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Hemp University – tennesseefarmaceuticals

Hemp University

Hemp University

Photo: Dr. Greg Gerdeman

What is hemp?

There is no reason to tiptoe around the truth... hemp is a form of Cannabis sativa, one of the first and most useful plants ever cultivated by humans! In fact, it is thanks to human agriculture that we have so many varieties of Cannabis, which can be grown for fiber, for nutritious seed, or for its fragrant and medicinal flower. Hemp was an important crop to our ancestors for all of these reasons! 

Folks are often confused about what determines a variety of cannabis to be “hemp.” This is understandable, because the legal definition of today is not really based on historical or botanical uses for the term!

Historically, the terms hemp and cannabis were essentially interchangeable. European Cannabis sativa was cultivated for fiber and textiles — in fact, the name sativa literally means “useful.” Bred for centuries to serve such industrial purposes, hemp was selected to grow tall, strong stalks, not so much flowers as a source of medicine. Over time, including a half century of cannabis prohibition, the term hemp became synonymous with fiber-producing Cannabis sativa. Traditional hemp produces sparse flowers containing very low amounts of phytocannabinoids... at least compared to traditional drug-producing varieties of cannabis that have been grown around the world as the source of marijuana, hashish and medicinal preparations. Also unlike cannabis grown as a drug, the flowers of hemp mainly produce CBD as their dominant phytocannabinoid, not THC. 

Can hemp also produce full, phytocannabinoid rich flowers? 

(Need inset pictures showing: a) historical and/or contemporary picture of fiber hemp with sparse flowers; b) mature resin-producing type III hemp flower. 

Absolutely!! In recent decades, traditional hemp varieties (with small flowers that are CBD dominant) have been interbred with traditional drug varieties (with larger, phytocannabinoid rich flowers that are THC dominant) to create modern types of phytocannabinoid rich, CBD-dominant hemp that are ideal for extracting into therapeutic oils without the “high.”

TN Farma only grows phytocannabinoid rich hemp to produce all natural, full spectrum CBD oils. The laws of today — most importantly the 2018 Farm Bill — distinguish legal hemp as being any variety that produces less than 0.3% THC by weight. What farmers know is that traditional “industrial” hemp, which is grown for fiber or nutritious seed, are pretty flimsy when it comes to producing desirable flowers! But the legal definition of hemp also includes varieties that have been bred to grow productive and medicinal flowers: fragrant, phytocannabinoid rich and CBD dominant! These kinds of hemp generate all the same therapeutic bouquet of bioactive components known to occur in Cannabis, but with only very low levels of THC naturally occurring. These amazing, phytocannabinoid-rich hemp varieties are 100% legal!

CBD oils and extracts

Premium hemp cannabis flowers are both fragrant and sticky. This is thanks to resin-producing glands called trichomes, which cover the flower. This resin contains a rich diversity of health-supporting compounds like cannabinoids, aromatic terpenes and flavonoids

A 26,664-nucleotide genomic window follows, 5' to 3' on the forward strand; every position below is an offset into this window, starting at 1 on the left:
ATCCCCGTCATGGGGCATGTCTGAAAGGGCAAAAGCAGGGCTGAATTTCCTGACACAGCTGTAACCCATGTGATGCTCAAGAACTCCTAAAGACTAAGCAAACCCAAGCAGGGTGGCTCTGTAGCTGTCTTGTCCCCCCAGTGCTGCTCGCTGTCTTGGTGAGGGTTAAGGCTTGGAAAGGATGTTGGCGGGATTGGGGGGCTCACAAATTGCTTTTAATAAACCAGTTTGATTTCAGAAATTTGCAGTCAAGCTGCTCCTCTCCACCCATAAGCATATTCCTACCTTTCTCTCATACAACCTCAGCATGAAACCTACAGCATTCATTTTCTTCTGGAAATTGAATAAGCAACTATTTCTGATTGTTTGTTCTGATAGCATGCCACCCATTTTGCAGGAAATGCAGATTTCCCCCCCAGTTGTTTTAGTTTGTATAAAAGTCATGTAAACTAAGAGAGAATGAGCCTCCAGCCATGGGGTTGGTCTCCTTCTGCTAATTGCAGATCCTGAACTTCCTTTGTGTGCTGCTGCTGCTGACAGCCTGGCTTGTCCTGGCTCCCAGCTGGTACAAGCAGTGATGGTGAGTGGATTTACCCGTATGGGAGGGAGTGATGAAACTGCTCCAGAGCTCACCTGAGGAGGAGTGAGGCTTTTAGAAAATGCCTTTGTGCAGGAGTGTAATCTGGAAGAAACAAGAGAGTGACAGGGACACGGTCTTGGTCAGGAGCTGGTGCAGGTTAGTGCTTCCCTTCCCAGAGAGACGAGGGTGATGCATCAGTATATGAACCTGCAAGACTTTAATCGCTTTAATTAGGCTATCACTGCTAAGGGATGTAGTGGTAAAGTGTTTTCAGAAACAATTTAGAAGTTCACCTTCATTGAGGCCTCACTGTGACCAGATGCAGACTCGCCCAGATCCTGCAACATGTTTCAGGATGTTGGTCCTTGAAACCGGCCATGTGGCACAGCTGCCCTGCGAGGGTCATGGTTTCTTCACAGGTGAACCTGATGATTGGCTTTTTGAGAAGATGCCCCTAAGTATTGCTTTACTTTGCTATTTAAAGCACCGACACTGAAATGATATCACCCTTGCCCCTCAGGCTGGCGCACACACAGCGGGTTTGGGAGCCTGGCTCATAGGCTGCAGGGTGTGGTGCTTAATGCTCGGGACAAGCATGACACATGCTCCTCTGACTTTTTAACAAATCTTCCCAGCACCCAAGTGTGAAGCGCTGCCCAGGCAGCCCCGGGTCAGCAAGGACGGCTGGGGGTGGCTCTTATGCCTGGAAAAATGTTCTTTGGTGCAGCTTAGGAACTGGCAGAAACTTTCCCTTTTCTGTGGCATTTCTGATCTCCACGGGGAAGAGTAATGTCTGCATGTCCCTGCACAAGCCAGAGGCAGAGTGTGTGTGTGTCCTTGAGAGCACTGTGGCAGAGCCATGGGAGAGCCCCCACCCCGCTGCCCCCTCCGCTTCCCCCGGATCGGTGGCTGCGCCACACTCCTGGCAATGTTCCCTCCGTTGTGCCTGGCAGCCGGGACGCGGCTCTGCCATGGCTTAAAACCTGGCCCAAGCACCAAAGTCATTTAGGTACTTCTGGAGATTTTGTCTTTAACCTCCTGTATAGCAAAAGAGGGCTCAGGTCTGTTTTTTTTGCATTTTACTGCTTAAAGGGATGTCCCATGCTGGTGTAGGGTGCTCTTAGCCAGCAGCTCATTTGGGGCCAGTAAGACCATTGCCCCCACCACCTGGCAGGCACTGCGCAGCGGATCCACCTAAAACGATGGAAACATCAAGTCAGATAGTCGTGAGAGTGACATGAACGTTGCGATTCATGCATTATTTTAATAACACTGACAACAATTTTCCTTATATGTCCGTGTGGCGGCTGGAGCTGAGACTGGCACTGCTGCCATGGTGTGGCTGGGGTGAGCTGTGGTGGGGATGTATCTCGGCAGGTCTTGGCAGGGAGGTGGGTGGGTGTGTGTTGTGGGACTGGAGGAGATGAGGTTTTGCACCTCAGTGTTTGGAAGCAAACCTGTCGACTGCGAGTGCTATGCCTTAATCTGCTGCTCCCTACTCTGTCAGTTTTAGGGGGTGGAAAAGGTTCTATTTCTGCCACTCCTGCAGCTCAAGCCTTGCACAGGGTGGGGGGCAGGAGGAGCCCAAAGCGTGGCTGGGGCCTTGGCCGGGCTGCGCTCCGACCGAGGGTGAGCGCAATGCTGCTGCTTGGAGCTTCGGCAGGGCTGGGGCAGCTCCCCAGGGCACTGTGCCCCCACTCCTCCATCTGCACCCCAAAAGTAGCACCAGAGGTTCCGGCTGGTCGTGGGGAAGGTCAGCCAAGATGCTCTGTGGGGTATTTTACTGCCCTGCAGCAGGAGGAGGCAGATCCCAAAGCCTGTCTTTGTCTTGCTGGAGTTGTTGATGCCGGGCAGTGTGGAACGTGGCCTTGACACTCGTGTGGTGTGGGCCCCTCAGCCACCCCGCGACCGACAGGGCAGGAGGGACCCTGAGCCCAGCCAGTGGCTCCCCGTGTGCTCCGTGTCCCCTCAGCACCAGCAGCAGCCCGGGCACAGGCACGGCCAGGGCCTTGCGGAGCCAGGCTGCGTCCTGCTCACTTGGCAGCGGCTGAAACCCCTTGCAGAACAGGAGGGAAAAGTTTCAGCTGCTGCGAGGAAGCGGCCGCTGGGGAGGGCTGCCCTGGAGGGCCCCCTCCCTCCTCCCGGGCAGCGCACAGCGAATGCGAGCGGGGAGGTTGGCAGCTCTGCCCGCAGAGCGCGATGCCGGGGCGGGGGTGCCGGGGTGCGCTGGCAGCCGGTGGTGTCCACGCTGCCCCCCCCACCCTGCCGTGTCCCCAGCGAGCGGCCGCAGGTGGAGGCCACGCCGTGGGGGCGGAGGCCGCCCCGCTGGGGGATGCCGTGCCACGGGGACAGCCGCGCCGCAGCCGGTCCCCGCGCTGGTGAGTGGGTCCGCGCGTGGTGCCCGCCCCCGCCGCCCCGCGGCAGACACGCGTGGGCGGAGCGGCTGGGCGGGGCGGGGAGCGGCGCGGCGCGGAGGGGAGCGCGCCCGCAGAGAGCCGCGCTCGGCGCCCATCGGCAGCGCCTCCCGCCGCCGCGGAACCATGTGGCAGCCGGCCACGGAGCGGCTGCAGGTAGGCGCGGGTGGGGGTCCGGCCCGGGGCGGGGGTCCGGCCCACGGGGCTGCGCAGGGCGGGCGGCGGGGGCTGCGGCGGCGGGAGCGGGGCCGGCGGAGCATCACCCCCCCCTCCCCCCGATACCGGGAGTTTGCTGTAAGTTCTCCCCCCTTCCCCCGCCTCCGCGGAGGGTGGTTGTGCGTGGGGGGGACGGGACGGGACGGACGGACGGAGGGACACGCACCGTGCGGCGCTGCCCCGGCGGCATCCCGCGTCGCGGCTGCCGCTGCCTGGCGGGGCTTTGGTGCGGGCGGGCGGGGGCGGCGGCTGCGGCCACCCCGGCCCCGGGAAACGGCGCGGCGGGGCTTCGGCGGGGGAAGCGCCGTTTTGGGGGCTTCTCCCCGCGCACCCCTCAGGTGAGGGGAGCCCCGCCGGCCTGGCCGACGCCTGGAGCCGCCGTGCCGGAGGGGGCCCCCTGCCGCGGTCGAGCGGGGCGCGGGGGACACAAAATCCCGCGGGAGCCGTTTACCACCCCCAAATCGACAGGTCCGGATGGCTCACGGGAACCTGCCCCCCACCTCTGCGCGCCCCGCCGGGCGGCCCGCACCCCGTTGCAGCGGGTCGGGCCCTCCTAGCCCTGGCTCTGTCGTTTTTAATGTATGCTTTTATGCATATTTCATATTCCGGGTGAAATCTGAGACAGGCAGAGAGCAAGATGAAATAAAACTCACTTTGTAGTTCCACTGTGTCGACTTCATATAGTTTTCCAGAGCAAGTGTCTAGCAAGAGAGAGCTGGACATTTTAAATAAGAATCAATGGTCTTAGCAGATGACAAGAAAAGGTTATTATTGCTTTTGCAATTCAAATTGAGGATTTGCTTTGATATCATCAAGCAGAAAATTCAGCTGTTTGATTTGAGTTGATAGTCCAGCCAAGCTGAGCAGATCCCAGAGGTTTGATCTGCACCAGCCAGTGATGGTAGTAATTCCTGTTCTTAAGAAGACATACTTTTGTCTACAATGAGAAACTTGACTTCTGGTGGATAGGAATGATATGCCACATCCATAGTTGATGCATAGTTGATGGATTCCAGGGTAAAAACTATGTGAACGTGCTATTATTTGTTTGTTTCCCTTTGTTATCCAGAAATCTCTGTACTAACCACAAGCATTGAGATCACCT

Cannabinoids are oily by nature, so when extracted from hemp the resulting product is an oil. While some producers dissolve this extract into alcohol, we infuse it gently into a high quality coconut oil derivative called MCT (medium chain triglyceride) oil. 

Broad vs Full Spectrum Oils 

The language around hemp oils is not so confusing once you learn it! Because of the unique nature of hemp and its strict regulation as a form of Cannabis, it is necessary to be very clear about how products from hemp are made, and how much THC they may contain, if any. That is the reason for the following terms: 

  • Full Spectrum oils are extracts of hemp that contain all the medicinal components that can be effectively captured from the flower resin, including cannabinoids, terpenes and flavonoids. Because hemp contains small amounts of THC... no more than 0.3% THC... so does a full spectrum oil. In our Sleep tincture, this amounts to no more than 3 mg THC per 1 mL dropper.
  • Broad Spectrum oils are extracts of hemp that contain ZERO THC. The low amount of THC that naturally occurs in hemp has been carefully removed. For those who wish to completely avoid THC for whatever reason, broad spectrum oils allow consumption of a natural entourage of hemp biomolecules without any THC. 
  • Isolate refers to cannabinoids or terpenes that are added as purified ingredients. Cannabinoid isolates like CBD or CBN are derived from hemp (although some companies are beginning to create them from non-plant sources like genetically engineered yeast — not ours!). Terpenes have long been cleanly isolated within the pure essential oils of many different natural plants. We source only premium, steam-distilled natural terpenes. Using our extensive scientific knowledge of the therapeutic profiles naturally found in Cannabis, we formulate proprietary terpene blends that supplement our broad- and full-spectrum oils to ensure predictability and maximize their desired effect and flavor.

Glossary page or Hemp U main page

How does phytocannabinoid rich hemp oil work? Hemp (Cannabis sativa) is a marvel of the natural world, a unique plant that can be used for fiber production, highly nutritious seeds and as a source of botanical medicines.